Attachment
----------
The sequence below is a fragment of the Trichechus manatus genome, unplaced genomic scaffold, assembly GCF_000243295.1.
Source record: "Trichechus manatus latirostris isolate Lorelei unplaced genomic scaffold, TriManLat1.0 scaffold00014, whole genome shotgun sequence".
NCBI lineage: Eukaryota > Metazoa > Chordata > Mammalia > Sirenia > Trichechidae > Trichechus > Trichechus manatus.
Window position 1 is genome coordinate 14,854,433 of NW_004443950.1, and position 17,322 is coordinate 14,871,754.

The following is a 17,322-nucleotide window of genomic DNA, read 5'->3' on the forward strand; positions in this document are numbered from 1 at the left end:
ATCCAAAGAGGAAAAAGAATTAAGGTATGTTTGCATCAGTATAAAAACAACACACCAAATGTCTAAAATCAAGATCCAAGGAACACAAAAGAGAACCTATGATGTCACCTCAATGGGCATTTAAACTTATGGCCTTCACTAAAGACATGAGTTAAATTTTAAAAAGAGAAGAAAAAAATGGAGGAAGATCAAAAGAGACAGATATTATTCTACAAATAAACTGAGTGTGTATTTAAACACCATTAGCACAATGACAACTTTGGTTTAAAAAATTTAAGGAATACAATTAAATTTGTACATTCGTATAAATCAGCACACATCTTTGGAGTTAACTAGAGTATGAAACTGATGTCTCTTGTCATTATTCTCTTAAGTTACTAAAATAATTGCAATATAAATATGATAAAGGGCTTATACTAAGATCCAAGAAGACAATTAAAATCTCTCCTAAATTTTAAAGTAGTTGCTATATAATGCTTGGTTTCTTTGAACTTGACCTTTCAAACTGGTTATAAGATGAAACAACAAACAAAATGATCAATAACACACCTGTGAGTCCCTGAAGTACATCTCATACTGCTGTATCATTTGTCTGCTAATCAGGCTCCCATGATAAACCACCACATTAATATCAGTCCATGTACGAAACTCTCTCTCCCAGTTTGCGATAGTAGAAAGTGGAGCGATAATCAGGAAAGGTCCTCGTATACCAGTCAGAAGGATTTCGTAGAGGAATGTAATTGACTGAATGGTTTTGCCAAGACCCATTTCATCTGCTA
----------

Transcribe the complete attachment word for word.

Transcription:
The sequence below is a fragment of the Trichechus manatus genome, unplaced genomic scaffold, assembly GCF_000243295.1.
Source record: "Trichechus manatus latirostris isolate Lorelei unplaced genomic scaffold, TriManLat1.0 scaffold00014, whole genome shotgun sequence".
NCBI lineage: Eukaryota > Metazoa > Chordata > Mammalia > Sirenia > Trichechidae > Trichechus > Trichechus manatus.
Window position 1 is genome coordinate 14,854,433 of NW_004443950.1, and position 17,322 is coordinate 14,871,754.

The following is a 17,322-nucleotide window of genomic DNA, read 5'->3' on the forward strand; positions in this document are numbered from 1 at the left end:
ATCCAAAGAGGAAAAAGAATTAAGGTATGTTTGCATCAGTATAAAAACAACACACCAAATGTCTAAAATCAAGATCCAAGGAACACAAAAGAGAACCTATGATGTCACCTCAATGGGCATTTAAACTTATGGCCTTCACTAAAGACATGAGTTAAATTTTAAAAAGAGAAGAAAAAAATGGAGGAAGATCAAAAGAGACAGATATTATTCTACAAATAAACTGAGTGTGTATTTAAACACCATTAGCACAATGACAACTTTGGTTTAAAAAATTTAAGGAATACAATTAAATTTGTACATTCGTATAAATCAGCACACATCTTTGGAGTTAACTAGAGTATGAAACTGATGTCTCTTGTCATTATTCTCTTAAGTTACTAAAATAATTGCAATATAAATATGATAAAGGGCTTATACTAAGATCCAAGAAGACAATTAAAATCTCTCCTAAATTTTAAAGTAGTTGCTATATAATGCTTGGTTTCTTTGAACTTGACCTTTCAAACTGGTTATAAGATGAAACAACAAACAAAATGATCAATAACACACCTGTGAGTCCCTGAAGTACATCTCATACTGCTGTATCATTTGTCTGCTAATCAGGCTCCCATGATAAACCACCACATTAATATCAGTCCATGTACGAAACTCTCTCTCCCAGTTTGCGATAGTAGAAAGTGGAGCGATAATCAGGAAAGGTCCTCGTATACCAGTCAGAAGGATTTCGTAGAGGAATGTAATTGACTGAATGGTTTTGCCAAGACCCATTTCATCTGCTA